PubMed

    de Vries, W; McLaughlin, M J

    2013-09-01

    The historical build up and future cadmium (Cd) concentrations in top soils and in crops of four Australian agricultural systems are predicted with a mass balance model, focusing on the period 1900-2100. The systems include a rotation of dryland cereals, a rotation of sugarcane and peanuts/soybean, intensive dairy production and intensive horticulture. The input of Cd to soil is calculated from fertilizer application and atmospheric deposition and also examines options including biosolid and animal manure application in the sugarcane rotation and dryland cereal production systems. Cadmium output from the soil is calculated from leaching to deeper horizons and removal with the harvested crop or with livestock products. Parameter values for all Cd fluxes were based on a number of measurements on Australian soil-plant systems. In the period 1900-2000, soil Cd concentrations were predicted to increase on average between 0.21 mg kg(-1) in dryland cereals, 0.42 mg kg(-1) in intensive agriculture and 0.68 mg kg(-1) in dairy production, which are within the range of measured increases in soils in these systems. Predicted soil concentrations exceed critical soil Cd concentrations, based on food quality criteria for Cd in crops during the simulation period in clay-rich soils under dairy production and intensive horticulture. Predicted dissolved Cd concentrations in soil pore water exceed a ground water quality criterion of 2 μg l(-1) in light textured soils, except for the sugarcane rotation due to large water leaching fluxes. Results suggest that the present fertilizer Cd inputs in Australia are in excess of the long-term critical loads in heavy-textured soils for dryland cereals and that all other systems are at low risk. Calculated critical Cd/P ratios in P fertilizers vary from <50 to >1000 mg Cd kg P(-1) for the different soil, crop and environmental conditions applied. PMID:23735719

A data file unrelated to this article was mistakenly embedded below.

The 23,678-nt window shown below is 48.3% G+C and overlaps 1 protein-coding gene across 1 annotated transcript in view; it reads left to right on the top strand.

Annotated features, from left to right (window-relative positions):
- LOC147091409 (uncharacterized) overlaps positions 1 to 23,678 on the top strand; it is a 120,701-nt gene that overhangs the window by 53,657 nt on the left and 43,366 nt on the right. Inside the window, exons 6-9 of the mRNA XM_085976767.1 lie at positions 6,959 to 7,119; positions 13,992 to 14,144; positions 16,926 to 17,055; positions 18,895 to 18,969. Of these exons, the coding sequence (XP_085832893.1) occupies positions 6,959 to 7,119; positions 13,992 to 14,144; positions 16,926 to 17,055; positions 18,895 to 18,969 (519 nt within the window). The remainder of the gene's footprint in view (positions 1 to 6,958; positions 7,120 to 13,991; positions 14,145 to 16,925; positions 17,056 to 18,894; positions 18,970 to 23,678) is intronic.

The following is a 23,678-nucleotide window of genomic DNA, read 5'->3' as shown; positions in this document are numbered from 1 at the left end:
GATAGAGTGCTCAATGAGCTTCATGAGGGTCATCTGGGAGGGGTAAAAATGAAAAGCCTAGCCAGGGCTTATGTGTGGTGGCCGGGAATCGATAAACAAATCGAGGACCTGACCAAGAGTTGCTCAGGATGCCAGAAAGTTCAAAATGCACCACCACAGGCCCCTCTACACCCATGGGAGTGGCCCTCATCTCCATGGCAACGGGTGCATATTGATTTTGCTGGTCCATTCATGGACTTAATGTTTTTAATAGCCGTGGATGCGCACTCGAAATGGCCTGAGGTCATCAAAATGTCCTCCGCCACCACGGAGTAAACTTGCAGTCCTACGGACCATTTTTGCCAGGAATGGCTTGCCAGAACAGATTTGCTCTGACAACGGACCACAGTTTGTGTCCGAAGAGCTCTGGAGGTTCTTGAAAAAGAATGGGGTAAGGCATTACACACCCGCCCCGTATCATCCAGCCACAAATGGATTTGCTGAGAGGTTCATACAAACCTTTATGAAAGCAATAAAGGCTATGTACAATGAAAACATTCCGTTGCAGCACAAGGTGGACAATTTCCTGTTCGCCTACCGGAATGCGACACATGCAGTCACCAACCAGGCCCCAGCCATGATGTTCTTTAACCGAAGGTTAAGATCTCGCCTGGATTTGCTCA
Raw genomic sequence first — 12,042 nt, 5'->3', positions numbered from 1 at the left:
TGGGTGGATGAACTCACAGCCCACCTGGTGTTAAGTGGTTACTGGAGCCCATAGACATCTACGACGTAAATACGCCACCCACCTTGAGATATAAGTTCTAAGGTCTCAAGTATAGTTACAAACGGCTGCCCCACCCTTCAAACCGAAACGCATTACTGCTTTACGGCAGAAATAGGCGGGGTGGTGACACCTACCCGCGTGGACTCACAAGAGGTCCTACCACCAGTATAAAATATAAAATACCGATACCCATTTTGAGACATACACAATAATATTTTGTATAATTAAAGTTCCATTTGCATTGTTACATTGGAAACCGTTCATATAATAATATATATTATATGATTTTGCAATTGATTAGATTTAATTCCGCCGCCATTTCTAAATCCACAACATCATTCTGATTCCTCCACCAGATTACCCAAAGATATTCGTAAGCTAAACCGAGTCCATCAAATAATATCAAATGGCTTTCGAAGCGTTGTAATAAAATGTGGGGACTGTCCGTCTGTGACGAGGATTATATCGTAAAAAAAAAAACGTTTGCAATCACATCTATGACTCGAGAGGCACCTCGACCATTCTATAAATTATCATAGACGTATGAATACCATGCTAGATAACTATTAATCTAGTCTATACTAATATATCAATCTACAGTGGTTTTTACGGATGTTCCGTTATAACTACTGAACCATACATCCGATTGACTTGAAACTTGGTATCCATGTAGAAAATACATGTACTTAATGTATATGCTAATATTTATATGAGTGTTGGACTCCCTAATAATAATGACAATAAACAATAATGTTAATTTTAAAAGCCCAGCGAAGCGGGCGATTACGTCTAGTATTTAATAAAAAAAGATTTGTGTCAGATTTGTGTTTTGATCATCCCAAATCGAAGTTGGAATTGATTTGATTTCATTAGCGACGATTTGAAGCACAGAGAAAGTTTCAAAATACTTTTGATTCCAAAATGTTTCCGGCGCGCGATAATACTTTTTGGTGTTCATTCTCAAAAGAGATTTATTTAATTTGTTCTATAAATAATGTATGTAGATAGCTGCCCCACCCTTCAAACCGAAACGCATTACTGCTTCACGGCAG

18. Utilization of the Space food in Space Agriculture

    NASA Astrophysics Data System (ADS)

    Katayama, Naomi; Yamashita, Masamichi; Hashimoto, Hirofumi; Space Agriculture Task Force

    2012-07-01

    It is important that we think about the utilization of the Space food in the space agriculture. In addition, these studies may lead the food problem on the earth on the solution. This study thought about the utilization of the food and thought about doing a stem and the root of vegetables performed water culture of with food. I order Japan Food Research Laboratories to do the nutritional analysis of the root of a lettuce cultivated by water culture. The analysis items were lipid, carbohydrates, energy, protein, water, ash, Na, P, Fe, Ca, K, Mg, Cu, Zn, Mn, vitamin B12, vitamin C, vitamin D, dietary fiber(water soluble or insoluble). Most were water, but, as for the root of the lettuce, it was revealed that it was rich in a mineral (calcium, iron and magnesium).To eat the root of the lettuce will be good nutritional supply of minerals (calcium, iron) in the space life. In the result, water and mineral supply could make good use of in low calorie at loots of the lettuce. We want to think about the utilization of each food more in future.